25 years later, this museum figured out how to stop screen cheating in GoldenEye

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Screen cheating has always been the bane of split screen gaming. There’s nothing quite like sneakily creeping around corners only to find out your opponent has been right there waiting for you. Not out of any deduction or skill, just their ability to look at your portion of the screen. GG indeed.

This was notoriously bad back in the days of the much beloved GoldenEye on the 64. The game with such a strong cultural influence it’s Arecibo Observatory became an icon. According to Ars Technica, 25 years later one museum has finally fixed the screen cheating issues without the use of modern hardware. 

The Centre for Computing History, in Camridge, England, held an event to celebrate 25 years of GoldenEye. This included dev talks as well as the museum’s very own playable GoldenEye setup. However, when talking about having the game available to play, employees at the museum began to lament memories of screen cheating, which led them to find an alternate solution. 

They posted their multi CRT screen setup to Twitter, which had fans wondering how it could be done for themselves. After all, it seems more effective than dividing the screen with some taped on cardboard. Sadly, it required some old tech and isn’t something many of us could hope to replicate, but that’s what emulation is for.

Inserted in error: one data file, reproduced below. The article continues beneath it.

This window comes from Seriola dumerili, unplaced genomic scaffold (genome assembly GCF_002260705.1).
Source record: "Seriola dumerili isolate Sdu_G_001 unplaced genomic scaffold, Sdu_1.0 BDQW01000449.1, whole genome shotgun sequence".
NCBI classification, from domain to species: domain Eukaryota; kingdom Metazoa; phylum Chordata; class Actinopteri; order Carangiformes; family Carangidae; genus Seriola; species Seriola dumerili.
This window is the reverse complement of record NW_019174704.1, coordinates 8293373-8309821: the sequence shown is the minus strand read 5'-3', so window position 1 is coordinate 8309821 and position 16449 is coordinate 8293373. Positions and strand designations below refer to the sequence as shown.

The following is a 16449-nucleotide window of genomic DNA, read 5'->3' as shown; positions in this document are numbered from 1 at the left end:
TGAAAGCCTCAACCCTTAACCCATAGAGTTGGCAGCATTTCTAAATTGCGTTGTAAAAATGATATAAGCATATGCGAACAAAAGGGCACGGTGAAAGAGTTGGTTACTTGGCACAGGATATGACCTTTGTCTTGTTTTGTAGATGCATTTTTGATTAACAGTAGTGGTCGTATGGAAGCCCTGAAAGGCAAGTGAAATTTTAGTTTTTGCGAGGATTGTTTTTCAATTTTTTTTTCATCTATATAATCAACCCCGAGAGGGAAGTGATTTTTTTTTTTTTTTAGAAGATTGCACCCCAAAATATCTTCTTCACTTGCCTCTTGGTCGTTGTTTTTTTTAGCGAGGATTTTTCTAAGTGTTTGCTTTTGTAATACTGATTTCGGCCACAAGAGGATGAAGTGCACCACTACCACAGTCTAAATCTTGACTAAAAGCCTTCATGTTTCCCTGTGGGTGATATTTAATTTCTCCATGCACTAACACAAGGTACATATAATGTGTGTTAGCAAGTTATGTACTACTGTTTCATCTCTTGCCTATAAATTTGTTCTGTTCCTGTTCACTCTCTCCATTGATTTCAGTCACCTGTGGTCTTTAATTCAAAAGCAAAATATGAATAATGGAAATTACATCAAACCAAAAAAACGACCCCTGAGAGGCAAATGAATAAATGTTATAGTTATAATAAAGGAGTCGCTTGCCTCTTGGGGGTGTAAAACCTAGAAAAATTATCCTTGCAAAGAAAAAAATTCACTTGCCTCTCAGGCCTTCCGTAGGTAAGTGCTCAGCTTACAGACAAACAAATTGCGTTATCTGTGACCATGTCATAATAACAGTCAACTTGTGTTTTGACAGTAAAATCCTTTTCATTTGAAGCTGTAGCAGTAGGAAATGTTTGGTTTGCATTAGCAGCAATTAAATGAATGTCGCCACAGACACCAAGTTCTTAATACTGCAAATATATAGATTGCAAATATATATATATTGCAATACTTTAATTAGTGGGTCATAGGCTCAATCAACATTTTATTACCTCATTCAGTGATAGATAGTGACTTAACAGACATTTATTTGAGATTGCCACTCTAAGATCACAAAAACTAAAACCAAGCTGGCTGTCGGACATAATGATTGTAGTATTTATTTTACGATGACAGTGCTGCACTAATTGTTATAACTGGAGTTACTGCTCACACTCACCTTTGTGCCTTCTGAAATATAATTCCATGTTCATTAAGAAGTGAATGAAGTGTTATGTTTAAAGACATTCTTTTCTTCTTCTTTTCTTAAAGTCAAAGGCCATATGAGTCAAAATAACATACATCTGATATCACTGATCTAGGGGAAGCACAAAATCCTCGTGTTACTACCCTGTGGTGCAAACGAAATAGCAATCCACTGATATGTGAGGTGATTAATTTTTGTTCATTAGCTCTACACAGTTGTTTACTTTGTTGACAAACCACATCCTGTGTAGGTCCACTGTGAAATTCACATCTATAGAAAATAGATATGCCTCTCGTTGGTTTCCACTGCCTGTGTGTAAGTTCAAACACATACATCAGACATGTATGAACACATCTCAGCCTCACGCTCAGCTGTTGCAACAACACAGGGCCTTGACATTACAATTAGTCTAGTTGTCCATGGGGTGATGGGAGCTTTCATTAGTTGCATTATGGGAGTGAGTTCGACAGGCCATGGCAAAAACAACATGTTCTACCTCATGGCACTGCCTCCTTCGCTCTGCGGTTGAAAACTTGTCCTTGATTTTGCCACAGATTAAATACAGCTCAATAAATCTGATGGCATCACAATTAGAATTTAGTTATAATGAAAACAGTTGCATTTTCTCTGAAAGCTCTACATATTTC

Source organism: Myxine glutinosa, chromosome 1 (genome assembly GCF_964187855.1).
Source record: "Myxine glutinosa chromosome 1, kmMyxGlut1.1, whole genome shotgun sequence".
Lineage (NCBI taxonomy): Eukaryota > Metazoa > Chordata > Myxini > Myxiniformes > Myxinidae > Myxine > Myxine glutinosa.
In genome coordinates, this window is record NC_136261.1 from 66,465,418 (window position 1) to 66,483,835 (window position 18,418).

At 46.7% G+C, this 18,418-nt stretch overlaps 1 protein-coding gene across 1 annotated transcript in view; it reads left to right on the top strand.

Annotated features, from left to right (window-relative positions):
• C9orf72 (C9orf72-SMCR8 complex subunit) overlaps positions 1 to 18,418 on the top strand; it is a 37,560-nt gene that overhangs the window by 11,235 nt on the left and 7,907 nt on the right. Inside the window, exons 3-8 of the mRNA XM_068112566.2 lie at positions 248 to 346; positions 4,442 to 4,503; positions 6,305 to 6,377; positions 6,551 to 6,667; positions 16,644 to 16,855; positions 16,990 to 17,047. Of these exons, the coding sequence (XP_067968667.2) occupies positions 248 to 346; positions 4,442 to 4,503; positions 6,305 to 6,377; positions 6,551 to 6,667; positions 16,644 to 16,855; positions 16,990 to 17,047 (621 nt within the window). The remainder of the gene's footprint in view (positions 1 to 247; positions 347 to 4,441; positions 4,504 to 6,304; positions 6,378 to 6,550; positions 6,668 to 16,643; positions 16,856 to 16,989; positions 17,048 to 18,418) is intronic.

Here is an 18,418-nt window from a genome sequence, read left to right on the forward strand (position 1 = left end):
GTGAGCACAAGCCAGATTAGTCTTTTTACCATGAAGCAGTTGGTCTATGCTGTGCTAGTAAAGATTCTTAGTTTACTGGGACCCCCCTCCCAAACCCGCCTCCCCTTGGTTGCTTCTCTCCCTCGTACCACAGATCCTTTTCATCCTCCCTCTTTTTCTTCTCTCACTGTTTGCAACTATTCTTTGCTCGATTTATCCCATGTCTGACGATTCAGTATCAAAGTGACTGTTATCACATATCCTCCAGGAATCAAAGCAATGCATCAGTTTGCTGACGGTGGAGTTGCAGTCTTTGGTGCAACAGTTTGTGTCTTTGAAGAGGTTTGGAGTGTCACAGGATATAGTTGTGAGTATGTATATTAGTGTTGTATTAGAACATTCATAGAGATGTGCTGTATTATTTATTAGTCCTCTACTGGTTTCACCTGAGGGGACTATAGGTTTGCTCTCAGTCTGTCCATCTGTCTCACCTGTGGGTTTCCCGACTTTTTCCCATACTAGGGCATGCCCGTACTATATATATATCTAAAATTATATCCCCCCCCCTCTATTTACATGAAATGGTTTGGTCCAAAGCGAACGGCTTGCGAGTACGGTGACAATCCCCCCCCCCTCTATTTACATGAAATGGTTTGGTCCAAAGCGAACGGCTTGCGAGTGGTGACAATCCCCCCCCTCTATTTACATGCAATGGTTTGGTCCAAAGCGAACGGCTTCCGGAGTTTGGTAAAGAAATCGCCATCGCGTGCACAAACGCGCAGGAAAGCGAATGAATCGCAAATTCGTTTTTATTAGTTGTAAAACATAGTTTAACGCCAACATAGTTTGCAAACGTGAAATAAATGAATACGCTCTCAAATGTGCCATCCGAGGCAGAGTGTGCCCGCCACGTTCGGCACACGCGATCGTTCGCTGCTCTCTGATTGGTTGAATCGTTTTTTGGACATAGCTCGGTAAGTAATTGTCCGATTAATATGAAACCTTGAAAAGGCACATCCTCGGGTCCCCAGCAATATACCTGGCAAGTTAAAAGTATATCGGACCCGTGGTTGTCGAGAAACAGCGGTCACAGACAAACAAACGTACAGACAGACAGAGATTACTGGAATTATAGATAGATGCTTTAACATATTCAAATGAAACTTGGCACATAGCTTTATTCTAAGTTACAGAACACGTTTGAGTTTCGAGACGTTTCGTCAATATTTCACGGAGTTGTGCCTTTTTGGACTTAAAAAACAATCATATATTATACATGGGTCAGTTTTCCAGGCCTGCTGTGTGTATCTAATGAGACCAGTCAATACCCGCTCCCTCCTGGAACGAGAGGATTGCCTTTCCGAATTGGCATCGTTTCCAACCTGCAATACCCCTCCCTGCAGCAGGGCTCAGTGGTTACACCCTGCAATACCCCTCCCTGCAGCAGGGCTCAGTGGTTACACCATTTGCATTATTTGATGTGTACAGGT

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 Jason Fitzpatrick, the Centre for Computing History CEO and trustee, explained to Ars Technica that the museum’s multi-screen anti-cheat setup is by no means an elegant one. Luckily, Fitzpatrick also works for Pure Energy TV and Film Props, a company that specialises in some of this older tech, which provided access to plenty of older video equipment to make this work.

They used two C2-7210 video scaler units to take the GoldenEye signal straight from the original hardware, which can then split the signals and output them to different screens. It can also zoom in on any portion of the screen. Essentially this allows Fitzpatrick to zoom in on each split screen section, and present them on one of the TVs. They even set up another modified signal for the menus so they’re still usable despite this zoom.

“It’s not elegant in that basically you’re taking a 704×576 [pixel] image, and you’re just zooming into a quarter of it and then taking that quarter and stretching it across a full screen,” Fitzpatrick told Ars Technica. “Even though we’re dealing with something around 352×288 [pixels], give or take, as a resolution for each one of those quadrants, by the time it’s pulled up to full screen it looks all right.”

Still, it’s cool to see this was possible even on technology only available at the time. Of course most people wouldn’t have had access to this, but that’s why we’re always grateful for creative innovations by those who do.

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